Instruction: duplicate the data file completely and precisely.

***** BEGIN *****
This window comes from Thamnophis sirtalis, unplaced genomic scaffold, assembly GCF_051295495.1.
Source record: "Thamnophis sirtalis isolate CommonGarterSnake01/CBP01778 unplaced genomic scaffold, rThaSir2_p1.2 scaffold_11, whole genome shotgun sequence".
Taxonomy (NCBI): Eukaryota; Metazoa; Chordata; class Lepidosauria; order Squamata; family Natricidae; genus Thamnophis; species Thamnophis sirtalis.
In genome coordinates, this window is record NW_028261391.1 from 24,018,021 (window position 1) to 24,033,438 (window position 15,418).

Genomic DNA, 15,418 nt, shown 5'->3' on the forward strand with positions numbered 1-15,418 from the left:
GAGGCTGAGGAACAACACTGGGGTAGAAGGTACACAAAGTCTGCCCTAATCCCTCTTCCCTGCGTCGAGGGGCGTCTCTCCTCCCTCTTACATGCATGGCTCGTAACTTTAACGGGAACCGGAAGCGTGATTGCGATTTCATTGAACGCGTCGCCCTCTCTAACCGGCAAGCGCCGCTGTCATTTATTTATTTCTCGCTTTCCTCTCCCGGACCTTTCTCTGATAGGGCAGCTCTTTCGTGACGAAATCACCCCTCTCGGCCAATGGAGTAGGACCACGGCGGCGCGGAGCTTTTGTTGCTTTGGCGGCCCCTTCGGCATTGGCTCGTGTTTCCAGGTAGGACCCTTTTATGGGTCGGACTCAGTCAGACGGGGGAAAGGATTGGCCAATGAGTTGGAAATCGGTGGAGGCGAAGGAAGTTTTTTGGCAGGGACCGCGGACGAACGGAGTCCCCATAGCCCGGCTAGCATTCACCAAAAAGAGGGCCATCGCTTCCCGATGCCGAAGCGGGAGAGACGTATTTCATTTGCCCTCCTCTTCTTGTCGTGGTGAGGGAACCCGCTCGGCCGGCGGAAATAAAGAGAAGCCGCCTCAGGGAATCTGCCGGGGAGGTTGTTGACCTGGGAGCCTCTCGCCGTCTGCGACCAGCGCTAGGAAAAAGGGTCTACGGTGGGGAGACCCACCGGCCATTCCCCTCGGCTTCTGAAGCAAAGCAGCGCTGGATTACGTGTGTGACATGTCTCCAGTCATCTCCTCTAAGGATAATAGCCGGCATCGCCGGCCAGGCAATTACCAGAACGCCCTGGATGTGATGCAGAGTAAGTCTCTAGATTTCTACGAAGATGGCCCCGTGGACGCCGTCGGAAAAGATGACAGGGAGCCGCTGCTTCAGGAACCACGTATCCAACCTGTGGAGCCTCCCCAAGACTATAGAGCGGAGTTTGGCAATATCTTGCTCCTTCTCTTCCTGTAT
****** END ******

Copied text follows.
This window comes from Thamnophis sirtalis, unplaced genomic scaffold, assembly GCF_051295495.1.
Source record: "Thamnophis sirtalis isolate CommonGarterSnake01/CBP01778 unplaced genomic scaffold, rThaSir2_p1.2 scaffold_11, whole genome shotgun sequence".
Taxonomy (NCBI): Eukaryota; Metazoa; Chordata; class Lepidosauria; order Squamata; family Natricidae; genus Thamnophis; species Thamnophis sirtalis.
In genome coordinates, this window is record NW_028261391.1 from 24,018,021 (window position 1) to 24,033,438 (window position 15,418).

Genomic DNA, 15,418 nt, shown 5'->3' on the forward strand with positions numbered 1-15,418 from the left:
GAGGCTGAGGAACAACACTGGGGTAGAAGGTACACAAAGTCTGCCCTAATCCCTCTTCCCTGCGTCGAGGGGCGTCTCTCCTCCCTCTTACATGCATGGCTCGTAACTTTAACGGGAACCGGAAGCGTGATTGCGATTTCATTGAACGCGTCGCCCTCTCTAACCGGCAAGCGCCGCTGTCATTTATTTATTTCTCGCTTTCCTCTCCCGGACCTTTCTCTGATAGGGCAGCTCTTTCGTGACGAAATCACCCCTCTCGGCCAATGGAGTAGGACCACGGCGGCGCGGAGCTTTTGTTGCTTTGGCGGCCCCTTCGGCATTGGCTCGTGTTTCCAGGTAGGACCCTTTTATGGGTCGGACTCAGTCAGACGGGGGAAAGGATTGGCCAATGAGTTGGAAATCGGTGGAGGCGAAGGAAGTTTTTTGGCAGGGACCGCGGACGAACGGAGTCCCCATAGCCCGGCTAGCATTCACCAAAAAGAGGGCCATCGCTTCCCGATGCCGAAGCGGGAGAGACGTATTTCATTTGCCCTCCTCTTCTTGTCGTGGTGAGGGAACCCGCTCGGCCGGCGGAAATAAAGAGAAGCCGCCTCAGGGAATCTGCCGGGGAGGTTGTTGACCTGGGAGCCTCTCGCCGTCTGCGACCAGCGCTAGGAAAAAGGGTCTACGGTGGGGAGACCCACCGGCCATTCCCCTCGGCTTCTGAAGCAAAGCAGCGCTGGATTACGTGTGTGACATGTCTCCAGTCATCTCCTCTAAGGATAATAGCCGGCATCGCCGGCCAGGCAATTACCAGAACGCCCTGGATGTGATGCAGAGTAAGTCTCTAGATTTCTACGAAGATGGCCCCGTGGACGCCGTCGGAAAAGATGACAGGGAGCCGCTGCTTCAGGAACCACGTATCCAACCTGTGGAGCCTCCCCAAGACTATAGAGCGGAGTTTGGCAATATCTTGCTCCTTCTCTTCCTGTAT